Pussy-whipped. Why is it that the worst thing one man can say about another is that he is controlled by a woman, or more precisely, by his need for a woman? The surprising answer that is hidden in plain sight is that most straight men are scared of their intimate partners.
It's pretty clear that women are afraid of men, and with good reason. Men hold positions of privilege and power in most personal and professional settings. The idea that men are also afraid of women is a radical one, and to some, even offensive. Men's fears of women are less visible--more hidden--from women, from other men, and from themselves. Men have done such a good job of hiding their fears and vulnerabilities that even their mothers and lovers don't know how scared they are. Men's fears of women include: the fear of being dominated and controlled by women; fear of being entrapped by women; fear of being responsible for women; fear of being inadequate; fear of being abandoned; and fear of being feminized.
Men's fears of women are one of the primary causes of many emotional problems for men and of their difficulties in intimate heterosexual relationships. Take the example of a husband and wife having an argument. The wife is hurt and angry. Her husband can clearly see that she's upset, which makes him surprisingly uncomfortable. While he would like to feel empathic, there is something about her strong feelings that is distressing to him and gets in the way. Because he is uncomfortable with his own strong feelings, the husband begins to withdraw emotionally and detach to protect himself. For reasons he doesn't fully understand, it becomes increasingly important to him to remain rational and unemotional, and he is increasingly critical of, and irritated with, his wife for being "too emotional." The wife can feel her husband withdrawing, and the more he withdraws, the stronger her feelings become and the more urgently she pursues him, trying to find a way to make some kind of emotional connection with him. Now they are locked in a mutually destructive cycle; the more she pushes for the emotional connection that she yearns for, the more he detaches. The more he tries to control his own fear by detaching, the more upset she gets.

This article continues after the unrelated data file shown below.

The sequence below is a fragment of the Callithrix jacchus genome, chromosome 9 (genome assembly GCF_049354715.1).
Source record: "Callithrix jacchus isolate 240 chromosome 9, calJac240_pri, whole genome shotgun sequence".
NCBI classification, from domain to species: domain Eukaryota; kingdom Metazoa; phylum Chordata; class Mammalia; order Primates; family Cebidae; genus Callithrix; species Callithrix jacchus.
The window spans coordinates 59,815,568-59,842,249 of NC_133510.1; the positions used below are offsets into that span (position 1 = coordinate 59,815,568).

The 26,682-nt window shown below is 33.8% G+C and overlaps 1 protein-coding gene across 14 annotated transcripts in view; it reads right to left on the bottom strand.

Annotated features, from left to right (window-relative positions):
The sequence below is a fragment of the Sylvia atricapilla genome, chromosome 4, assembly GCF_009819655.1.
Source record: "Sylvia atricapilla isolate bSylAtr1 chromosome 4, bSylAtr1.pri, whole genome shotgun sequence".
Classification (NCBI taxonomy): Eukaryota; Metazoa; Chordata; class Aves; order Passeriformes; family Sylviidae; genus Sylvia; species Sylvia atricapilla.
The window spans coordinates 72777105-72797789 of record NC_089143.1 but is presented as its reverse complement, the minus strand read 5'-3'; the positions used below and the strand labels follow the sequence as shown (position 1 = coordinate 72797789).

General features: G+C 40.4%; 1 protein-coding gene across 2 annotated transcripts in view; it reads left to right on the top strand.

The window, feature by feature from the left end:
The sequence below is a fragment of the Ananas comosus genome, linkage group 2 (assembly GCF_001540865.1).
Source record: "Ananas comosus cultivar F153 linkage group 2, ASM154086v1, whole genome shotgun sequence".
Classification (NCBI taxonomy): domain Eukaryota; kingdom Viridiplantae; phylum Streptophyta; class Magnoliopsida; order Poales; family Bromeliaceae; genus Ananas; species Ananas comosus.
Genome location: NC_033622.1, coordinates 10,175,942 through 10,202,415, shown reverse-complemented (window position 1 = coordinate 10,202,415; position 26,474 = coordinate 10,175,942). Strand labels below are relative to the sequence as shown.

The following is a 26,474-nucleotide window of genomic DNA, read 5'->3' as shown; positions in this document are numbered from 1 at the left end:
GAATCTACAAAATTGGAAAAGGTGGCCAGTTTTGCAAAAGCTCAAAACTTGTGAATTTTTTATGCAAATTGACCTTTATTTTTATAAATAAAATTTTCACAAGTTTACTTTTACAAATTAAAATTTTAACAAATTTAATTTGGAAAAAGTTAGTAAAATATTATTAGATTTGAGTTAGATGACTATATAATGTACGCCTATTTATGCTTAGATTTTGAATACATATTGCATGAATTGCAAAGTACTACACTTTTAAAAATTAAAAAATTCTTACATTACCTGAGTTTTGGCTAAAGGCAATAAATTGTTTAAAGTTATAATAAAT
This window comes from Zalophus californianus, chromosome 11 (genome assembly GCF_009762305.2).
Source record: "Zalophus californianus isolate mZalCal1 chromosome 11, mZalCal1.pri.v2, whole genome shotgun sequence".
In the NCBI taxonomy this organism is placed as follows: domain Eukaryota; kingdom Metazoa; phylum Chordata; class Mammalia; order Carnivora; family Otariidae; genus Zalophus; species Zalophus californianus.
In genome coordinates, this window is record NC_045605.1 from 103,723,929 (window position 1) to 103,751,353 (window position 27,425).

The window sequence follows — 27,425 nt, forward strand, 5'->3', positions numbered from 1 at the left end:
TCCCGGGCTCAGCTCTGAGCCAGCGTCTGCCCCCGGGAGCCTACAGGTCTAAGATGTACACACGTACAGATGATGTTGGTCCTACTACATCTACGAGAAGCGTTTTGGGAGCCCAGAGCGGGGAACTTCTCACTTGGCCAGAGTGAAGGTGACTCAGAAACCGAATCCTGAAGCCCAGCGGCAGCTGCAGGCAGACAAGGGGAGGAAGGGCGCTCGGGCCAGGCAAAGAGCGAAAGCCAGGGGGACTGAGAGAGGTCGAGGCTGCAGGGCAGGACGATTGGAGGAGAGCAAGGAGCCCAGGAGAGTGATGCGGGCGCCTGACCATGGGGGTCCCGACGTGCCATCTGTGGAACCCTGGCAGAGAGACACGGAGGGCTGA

Dr. Avrum Weiss' Hidden in Plain Sight: How Men's Fears of Women Shape Their Intimate Relationships is a psychological non-fiction book about relationships and the hidden internal world of men. The book presents many scenarios with prescriptive content and guidance woven throughout. It is written for a popular audience in intelligent yet accessible, relatable language.
Male readers will recognize that this is a male-positive book, written by a man about the male perspective on relationships in a way that will not make them feel inadequate or shamed. At the same time, the book's topic will interest women who often feel in the dark about men's internal experience, and who will be intrigued by the opportunity to have a peek into the secret lives of men, to learn more about the counter-intuitive idea that men are as scared of them as they are of men.